Objectives. To evaluate the association between pacifier use and the increased occurrence of acute otitis media (AOM) in an intervention trial.
Methods. Fourteen well-baby clinics were selected to participate in an open, controlled cohort study. These clinics were paired according to the number of children and the social classes of the parents they served. One clinic in each pair was randomly allocated for an intervention, while the other served as a control. The nurses at the intervention clinics were trained to instruct the parents of children <18 months old to limit pacifier use during their prescheduled visits to the clinic. The intervention consisted of a leaflet explaining the harmful effects of pacifier use and instructions to restrict its use. Two hundred seventy-two children were successfully recruited from the intervention clinics and 212 from the control clinics. The data about pacifier use and the occurrence of respiratory infections and AOM were collected similarly in both groups.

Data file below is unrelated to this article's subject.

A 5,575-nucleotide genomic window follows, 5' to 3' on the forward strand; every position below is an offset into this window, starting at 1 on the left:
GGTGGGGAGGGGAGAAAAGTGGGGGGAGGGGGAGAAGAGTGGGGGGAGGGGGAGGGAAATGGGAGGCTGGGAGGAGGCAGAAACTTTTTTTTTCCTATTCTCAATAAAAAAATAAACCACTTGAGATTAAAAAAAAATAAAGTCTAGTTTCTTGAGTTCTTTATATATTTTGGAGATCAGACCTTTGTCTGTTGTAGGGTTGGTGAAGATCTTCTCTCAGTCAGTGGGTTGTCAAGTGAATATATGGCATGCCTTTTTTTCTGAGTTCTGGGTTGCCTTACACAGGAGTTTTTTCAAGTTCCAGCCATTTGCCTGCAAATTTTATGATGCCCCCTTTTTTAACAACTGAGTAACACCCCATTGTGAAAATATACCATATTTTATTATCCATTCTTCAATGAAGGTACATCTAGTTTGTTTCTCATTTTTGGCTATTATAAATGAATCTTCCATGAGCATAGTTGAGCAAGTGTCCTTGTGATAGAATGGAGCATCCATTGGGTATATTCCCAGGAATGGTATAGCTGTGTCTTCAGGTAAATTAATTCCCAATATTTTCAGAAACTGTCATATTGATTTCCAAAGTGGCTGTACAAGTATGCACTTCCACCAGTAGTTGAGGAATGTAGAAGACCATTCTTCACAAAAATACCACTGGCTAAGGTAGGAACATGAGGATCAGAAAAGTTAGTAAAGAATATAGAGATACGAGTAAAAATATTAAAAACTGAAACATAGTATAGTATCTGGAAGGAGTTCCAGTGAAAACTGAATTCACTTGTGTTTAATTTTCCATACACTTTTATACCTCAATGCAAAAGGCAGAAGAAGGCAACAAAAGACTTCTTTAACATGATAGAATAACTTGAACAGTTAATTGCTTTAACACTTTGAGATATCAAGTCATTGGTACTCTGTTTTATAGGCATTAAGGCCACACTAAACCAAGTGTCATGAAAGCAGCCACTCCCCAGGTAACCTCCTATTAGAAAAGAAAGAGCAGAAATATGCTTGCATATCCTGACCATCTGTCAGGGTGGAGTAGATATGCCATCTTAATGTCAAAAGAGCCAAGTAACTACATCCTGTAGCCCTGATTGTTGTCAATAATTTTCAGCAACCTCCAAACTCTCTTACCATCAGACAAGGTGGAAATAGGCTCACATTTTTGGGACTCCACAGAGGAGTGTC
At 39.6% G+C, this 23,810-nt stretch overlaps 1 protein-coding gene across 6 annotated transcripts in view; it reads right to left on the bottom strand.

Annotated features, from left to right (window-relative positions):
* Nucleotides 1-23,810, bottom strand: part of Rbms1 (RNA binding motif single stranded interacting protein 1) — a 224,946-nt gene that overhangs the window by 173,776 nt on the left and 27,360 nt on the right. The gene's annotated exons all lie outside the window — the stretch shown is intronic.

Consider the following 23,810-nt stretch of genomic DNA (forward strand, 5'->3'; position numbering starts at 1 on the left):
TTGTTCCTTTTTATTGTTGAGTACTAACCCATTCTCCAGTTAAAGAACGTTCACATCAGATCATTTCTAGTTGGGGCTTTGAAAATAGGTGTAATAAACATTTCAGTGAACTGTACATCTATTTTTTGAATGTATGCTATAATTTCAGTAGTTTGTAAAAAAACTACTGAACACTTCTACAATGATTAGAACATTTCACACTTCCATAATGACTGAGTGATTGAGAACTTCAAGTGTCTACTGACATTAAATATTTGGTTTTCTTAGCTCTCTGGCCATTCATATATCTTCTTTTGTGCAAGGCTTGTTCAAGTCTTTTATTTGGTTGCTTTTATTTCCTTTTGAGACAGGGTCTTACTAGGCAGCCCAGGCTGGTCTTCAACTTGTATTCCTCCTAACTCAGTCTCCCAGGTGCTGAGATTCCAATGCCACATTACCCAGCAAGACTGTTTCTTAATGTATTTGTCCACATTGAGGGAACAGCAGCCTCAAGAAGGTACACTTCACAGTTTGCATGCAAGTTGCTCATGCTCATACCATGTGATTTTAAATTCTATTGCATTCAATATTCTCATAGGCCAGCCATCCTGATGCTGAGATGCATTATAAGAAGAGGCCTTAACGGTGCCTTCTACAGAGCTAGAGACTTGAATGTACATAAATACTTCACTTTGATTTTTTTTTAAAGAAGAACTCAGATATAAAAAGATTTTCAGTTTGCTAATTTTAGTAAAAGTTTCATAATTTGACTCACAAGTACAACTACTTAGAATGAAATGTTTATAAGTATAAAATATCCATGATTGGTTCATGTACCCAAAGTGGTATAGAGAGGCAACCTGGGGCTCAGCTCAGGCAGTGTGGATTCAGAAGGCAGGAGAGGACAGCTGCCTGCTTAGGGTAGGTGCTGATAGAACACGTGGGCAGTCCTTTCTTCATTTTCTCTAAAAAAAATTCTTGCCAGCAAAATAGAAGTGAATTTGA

Results. After the intervention, a 21% decrease was achieved in continuous pacifier use at the age of 7 to 18 months (P = .0001), and the occurrence of AOM per person-months at risk was 29% lower among children at the intervention clinics. The children who did not use a pacifier continuously in either of the clinics had 33% fewer AOM episodes than the children who did.
Conclusion. Pacifier use appeared to be a preventable risk factor for AOM in children. Its restriction to the moments when the child was falling asleep effectively prevented episodes of AOM.
- Received March 12, 1999.
- Accepted January 19, 2000.
- Copyright © 2000 American Academy of Pediatrics